Giving in to the overwhelming urge for a nap, this older couple simply parked on a street in England, locked the car, and gave in to that urge. They were completely oblivious to the amused pointing and kindly laughter of everyone passing by. Sweet, eh?
It was such a retro look that my head fairly well snapped when I saw it on ample display in Newcastle Upon Tyne in the north of England. Really ‘Big Hair’ on women of all ages. I don’t think I’ve seen such a generous use of the teasing comb and cans of hairspray to create that sort of back-combed volume since the 1960s.
What was even funnier was that we were in a vintage bookstore at one point during our four weeks up there and there was a book on sale that was a ‘Look Back to 1960s Newcastle’ — and all of the women in that book would have been the mothers or grandmothers of the people we were seeing on the streets. Some of the folks in the North of England seem to have gotten stuck in a time warp!
Regional trends included the messy buns — the sort of teased up and pinned up look that Brigitte Bardot used to do so well — or tight buns — teased up and smoothed into not-a-hair-out-of-place firmness with gel or hairspray. And we saw this look on women from teenagers to senior citizens. We were checking out at the grocery store one afternoon and it was everything I could do to not snap a quick pic with my iPhone of the middle-aged check-out clerk who had a bright red beehive hairdo that was towering above her small face!
Then there was the range of hot pants on display (on some icy days in February?) — thankfully on the really young girls and not on the middle-aged gals who shared their love of Big Hair with a large percentage of the Newcastle demographic. Interesting too that once we returned to London and Norfolk from our month up north, we never saw a beehive, teased bun, or hotpants look down there!
Apologies for the graininess of some of these. I did snap a few of them on my phone!
When Mark and I met in London at the beginning of 1994, I commented one afternoon on an activity that the Brits engaged in — quite regularly — that I considered to be quite odd behaviour given the weather.
That activity? Eating ice cream — LOTS of it — usually in cone form — in the dead of winter. No matter how icy the temperatures were, we saw people in every city we visited perched on a ledge eating an ice cream cone or sitting on a bench at the seaside doing the same thing. There might be ice on the roads, occasionally even a smattering of snow, but there they sat, bundled up to the eyeballs and eating an ice cream.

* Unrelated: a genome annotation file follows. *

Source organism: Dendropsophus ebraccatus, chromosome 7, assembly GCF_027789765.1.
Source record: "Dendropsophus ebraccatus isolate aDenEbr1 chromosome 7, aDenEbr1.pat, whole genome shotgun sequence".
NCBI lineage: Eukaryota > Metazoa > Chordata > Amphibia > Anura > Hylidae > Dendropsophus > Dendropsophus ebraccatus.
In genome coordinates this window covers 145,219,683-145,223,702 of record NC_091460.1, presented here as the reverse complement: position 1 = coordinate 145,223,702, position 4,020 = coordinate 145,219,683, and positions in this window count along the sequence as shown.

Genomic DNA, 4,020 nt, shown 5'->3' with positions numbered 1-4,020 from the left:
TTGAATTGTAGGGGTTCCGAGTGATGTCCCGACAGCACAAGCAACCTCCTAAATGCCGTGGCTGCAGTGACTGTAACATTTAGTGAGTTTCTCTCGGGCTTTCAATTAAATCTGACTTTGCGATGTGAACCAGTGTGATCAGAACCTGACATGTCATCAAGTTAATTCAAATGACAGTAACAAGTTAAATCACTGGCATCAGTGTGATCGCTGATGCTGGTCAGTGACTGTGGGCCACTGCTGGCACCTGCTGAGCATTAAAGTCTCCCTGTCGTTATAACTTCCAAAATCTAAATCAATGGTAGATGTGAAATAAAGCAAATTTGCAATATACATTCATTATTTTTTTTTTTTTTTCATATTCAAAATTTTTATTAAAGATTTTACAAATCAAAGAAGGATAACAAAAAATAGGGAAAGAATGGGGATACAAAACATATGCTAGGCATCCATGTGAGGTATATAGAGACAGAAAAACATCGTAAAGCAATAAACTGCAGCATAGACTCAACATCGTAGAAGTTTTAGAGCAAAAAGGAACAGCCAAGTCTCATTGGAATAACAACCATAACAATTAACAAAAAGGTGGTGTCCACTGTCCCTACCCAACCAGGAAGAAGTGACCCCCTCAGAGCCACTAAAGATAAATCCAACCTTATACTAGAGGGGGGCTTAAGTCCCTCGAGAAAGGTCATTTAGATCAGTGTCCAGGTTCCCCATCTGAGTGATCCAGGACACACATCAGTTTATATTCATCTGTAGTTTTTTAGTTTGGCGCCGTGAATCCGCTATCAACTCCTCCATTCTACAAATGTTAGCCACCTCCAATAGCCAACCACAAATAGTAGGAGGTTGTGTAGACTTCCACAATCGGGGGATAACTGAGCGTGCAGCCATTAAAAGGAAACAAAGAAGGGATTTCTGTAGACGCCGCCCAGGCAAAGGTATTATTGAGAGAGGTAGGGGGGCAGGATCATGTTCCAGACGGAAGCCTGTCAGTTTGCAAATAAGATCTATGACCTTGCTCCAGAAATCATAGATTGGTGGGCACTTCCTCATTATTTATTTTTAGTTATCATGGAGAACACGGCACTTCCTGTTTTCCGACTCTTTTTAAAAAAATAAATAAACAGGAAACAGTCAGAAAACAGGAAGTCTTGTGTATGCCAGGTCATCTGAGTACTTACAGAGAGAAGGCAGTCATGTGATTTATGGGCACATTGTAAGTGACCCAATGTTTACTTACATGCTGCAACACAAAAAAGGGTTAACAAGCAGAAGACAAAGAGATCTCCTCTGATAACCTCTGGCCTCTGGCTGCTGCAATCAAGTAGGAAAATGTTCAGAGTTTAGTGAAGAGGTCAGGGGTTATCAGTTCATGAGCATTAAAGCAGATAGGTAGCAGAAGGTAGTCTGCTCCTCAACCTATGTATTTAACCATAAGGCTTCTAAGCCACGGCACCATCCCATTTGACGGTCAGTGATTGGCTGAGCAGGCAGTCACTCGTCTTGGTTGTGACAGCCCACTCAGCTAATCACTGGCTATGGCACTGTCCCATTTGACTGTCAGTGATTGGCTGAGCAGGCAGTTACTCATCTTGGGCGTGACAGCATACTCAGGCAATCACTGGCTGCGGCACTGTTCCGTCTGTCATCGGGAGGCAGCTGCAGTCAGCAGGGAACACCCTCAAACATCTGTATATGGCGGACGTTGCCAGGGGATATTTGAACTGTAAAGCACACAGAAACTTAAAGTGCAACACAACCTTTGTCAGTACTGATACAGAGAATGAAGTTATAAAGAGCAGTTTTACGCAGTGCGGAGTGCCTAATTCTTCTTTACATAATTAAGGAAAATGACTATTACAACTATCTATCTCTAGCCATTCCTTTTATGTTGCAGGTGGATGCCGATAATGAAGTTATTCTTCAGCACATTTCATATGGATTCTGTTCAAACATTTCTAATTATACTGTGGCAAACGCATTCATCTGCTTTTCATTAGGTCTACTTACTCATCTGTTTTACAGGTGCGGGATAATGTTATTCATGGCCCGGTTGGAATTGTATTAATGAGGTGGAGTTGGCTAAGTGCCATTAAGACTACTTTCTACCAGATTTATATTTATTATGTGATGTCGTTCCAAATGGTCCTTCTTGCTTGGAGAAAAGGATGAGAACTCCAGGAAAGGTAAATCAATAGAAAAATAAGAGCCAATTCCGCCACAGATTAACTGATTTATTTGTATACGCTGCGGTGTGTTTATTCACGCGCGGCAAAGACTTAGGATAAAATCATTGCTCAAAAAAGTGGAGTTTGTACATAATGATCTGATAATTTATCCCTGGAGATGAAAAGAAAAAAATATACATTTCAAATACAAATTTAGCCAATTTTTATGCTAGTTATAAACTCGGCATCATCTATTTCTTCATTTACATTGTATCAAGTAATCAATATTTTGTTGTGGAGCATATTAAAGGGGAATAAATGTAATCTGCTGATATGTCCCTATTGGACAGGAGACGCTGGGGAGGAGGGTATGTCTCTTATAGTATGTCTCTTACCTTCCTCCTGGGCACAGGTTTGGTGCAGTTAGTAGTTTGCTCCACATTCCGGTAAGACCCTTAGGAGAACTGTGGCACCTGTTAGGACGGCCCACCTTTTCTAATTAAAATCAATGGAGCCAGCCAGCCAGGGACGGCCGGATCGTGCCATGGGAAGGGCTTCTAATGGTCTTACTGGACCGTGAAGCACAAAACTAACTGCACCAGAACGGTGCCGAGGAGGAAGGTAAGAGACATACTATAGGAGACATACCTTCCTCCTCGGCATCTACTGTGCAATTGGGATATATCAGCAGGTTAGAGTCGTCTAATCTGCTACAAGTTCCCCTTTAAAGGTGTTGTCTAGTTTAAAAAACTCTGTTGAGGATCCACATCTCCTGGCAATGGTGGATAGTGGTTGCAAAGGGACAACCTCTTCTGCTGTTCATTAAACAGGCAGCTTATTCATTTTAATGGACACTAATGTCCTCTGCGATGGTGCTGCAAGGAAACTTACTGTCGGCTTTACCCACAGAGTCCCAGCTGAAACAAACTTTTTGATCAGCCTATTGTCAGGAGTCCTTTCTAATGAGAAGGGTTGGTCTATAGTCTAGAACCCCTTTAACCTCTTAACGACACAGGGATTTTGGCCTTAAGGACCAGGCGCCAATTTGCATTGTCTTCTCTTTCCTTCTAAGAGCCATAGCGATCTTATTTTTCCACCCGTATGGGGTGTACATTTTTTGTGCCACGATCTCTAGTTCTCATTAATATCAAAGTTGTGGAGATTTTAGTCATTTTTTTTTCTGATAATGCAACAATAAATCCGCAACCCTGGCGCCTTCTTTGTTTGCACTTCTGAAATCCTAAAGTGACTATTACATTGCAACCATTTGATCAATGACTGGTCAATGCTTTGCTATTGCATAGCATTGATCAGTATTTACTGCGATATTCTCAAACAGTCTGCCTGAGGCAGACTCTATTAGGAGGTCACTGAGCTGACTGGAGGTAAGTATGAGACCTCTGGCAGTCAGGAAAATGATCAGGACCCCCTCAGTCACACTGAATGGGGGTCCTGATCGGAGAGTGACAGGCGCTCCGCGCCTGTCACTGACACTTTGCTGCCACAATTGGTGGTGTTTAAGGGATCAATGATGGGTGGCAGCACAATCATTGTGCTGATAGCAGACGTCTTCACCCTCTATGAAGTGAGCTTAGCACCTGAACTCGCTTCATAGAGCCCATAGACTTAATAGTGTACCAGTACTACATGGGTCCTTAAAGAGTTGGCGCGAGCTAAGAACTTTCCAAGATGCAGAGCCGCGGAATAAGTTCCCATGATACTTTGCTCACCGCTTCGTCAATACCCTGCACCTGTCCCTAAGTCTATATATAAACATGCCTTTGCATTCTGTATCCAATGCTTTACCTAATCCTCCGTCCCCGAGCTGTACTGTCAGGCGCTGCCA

What I found even odder, and sweetly funny, were the people who would drive to the seaside to purchase their ice cream from a mobile van or a beachside hut and then sit in their car with the heater running as they gobbled it down whilst watching the icy waves crashing upon the seashore.
So here we were on a wintery day two years ago in the north of England, at Whitley Bay on the seacoast just outside of Newcastle. The wind was so high that afternoon that it knocked me sideways when I got out of our own vehicle! The second picture that is just of the seaside and the lighthouse is a more accurate idea of how bleak it was that day. Absolutely no one was game to sit on those seaside benches to watch the waves on that particular afternoon. Brrr!!!
But back in the parking lot — yes — the Mr. Whippy van was doing a good business. The lot near the lighthouse was full of people happy to sit with their engines running and the heater on as they ate their ice cream and watched the crashing surf beyond. Crazy, eh? Or just sweetly eccentric perhaps.
Stationary (for now!) — and serene-ISH (heavy on the ish!)…
Since we returned to Australia, purchased a house, and are knee deep in renovation dust (there’s a plan — trust me — there’s a plan), I am temporarily stationary in one town. What a change from the 2010 through early 2013 years of being on the road through multiple countries and living in several parts of France. And yes, we would both tell you in a heartbeat that we miss it ever so much. The evolving plan involves a revisit of that European lifestyle — but not quite yet.
One thing that I didn’t particularly enjoy was never having the time to adequately keep up with photo editing. So one of my tasks for now is to diligently work through my back catalogue of images, edit them, and then forward them on to my various agencies.
My sleeping hours are incredibly skewed right now, so I’m taking my inspiration today from this lovely bit of sculpture. It was actually a decorative element on the corner of a larger statue’s plinth in Dresden, Germany.
See that serene face? Note to self — soak it in, Deborah — soak it in!
I am continuing to go through unedited images to upload to my own portfolio site as well as my agencies in Europe, the UK, and New York. And I continue to discover new images that really speak to my love of human interest photography — my same primary interest back when I was a newspaper photographer.
This was taken in Berlin, Germany — and the man in the pic was a commuter at the end of his day — taking his bike down from street level into the train station below for his commute home via the wonderful train system in Berlin.